Dutch Prime Minister Mark Rutte said Hungary "must leave" the European Union (EU) or reverse a new bill banning content that advocates LGBTQ for anyone under 18-years-old.
Earlier this month, Hungary's parliament passed legislation forbidding all educational materials and programs for children that promoted homosexuality and gender reassignment.
Viktor Orban, the Hungarian prime minister, said the measure was about "defending the rights of the kids and the parents," The Daily Telegraph reports.
Even though the EU cannot force a country to leave, taking a "step by step" approach could produce the intended effect, Rutte told reporters. "My goal is to bring Hungary to its knees on this issue," he said.
"They must realise that they are either part of the European Union and this community of values, which means that in Hungary...no one can be discriminated against and (everyone) can feel free on grounds of sexuality, skin colour, gender whatever."
Another edition of the #EUCO is behind us. The summit started yesterday with a strong discussion of Hungary's anti-LGBTI law, which goes against everything we stand for in the European Union: freedom, equality and tolerance.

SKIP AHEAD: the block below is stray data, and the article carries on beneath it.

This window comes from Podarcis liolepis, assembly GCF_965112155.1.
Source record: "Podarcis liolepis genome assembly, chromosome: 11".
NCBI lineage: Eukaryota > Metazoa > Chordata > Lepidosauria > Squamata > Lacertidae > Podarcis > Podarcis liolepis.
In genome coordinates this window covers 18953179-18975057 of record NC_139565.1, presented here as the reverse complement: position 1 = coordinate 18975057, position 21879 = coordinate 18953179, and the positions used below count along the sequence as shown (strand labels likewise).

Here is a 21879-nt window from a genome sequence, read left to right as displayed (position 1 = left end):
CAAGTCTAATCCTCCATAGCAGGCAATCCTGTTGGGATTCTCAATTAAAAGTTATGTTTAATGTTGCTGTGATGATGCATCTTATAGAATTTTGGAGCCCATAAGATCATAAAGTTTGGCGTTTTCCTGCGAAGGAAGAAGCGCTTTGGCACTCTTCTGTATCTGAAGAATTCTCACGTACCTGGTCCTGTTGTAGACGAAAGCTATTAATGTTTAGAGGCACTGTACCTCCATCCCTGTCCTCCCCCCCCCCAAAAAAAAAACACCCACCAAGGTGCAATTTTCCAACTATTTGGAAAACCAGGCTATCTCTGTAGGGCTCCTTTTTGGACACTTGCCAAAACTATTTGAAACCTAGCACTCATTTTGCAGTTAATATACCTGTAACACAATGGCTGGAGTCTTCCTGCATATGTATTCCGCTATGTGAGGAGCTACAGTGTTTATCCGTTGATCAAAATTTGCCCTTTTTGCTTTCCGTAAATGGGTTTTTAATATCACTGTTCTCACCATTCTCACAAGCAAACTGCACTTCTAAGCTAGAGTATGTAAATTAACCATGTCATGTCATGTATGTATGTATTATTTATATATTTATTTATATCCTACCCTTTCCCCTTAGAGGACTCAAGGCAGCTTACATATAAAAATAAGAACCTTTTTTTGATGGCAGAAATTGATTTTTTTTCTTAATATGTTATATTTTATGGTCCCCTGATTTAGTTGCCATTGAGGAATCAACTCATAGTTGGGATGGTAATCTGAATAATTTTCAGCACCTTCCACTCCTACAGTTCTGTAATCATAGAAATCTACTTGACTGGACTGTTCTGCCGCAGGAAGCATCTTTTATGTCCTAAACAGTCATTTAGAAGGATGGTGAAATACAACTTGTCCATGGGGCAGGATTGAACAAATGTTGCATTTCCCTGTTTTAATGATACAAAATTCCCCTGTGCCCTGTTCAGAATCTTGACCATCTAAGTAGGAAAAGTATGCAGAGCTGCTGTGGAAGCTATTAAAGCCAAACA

— Mark Rutte (@MinPres) June 25, 2021
While attending an EU summit in Brussels last week, Orban firmly supported the new provision.
"The law is about to decide what kind of way parents would like to sexually educate their kids, [with that right] exclusively belonging to the parents."
Judit Varga, Hungary's minister for Justice, responded to Rutte, accusing him of blackmail. "Hungary doesn't want to leave the EU," Varga tweeted. "On the contrary, we want to save it from hypocrites."
Dutch @MinPres Mark Rutte's statement today is not more than another episode from the political blackmailing series. #Hungary doesn't want to leave the #EU. On the contrary, we want to save it from hypocrites.
— Judit Varga (@JuditVarga_EU) June 24, 2021
European Commission President Ursula von der Leyen condemned the bill, saying it "clearly discriminates against people on the basis of their sexual orientation."
"It goes against all the values, the fundamental values of the European Union, and this is human dignity, it is equality, and is the human fundamental rights," she added.
During a news conference on Friday, French President Emmanuel Macron said he did not support the removal of Hungary from the EU but admitted this is a serious matter.
"It's an existential question for Europeans. It's a big debate," Macron said.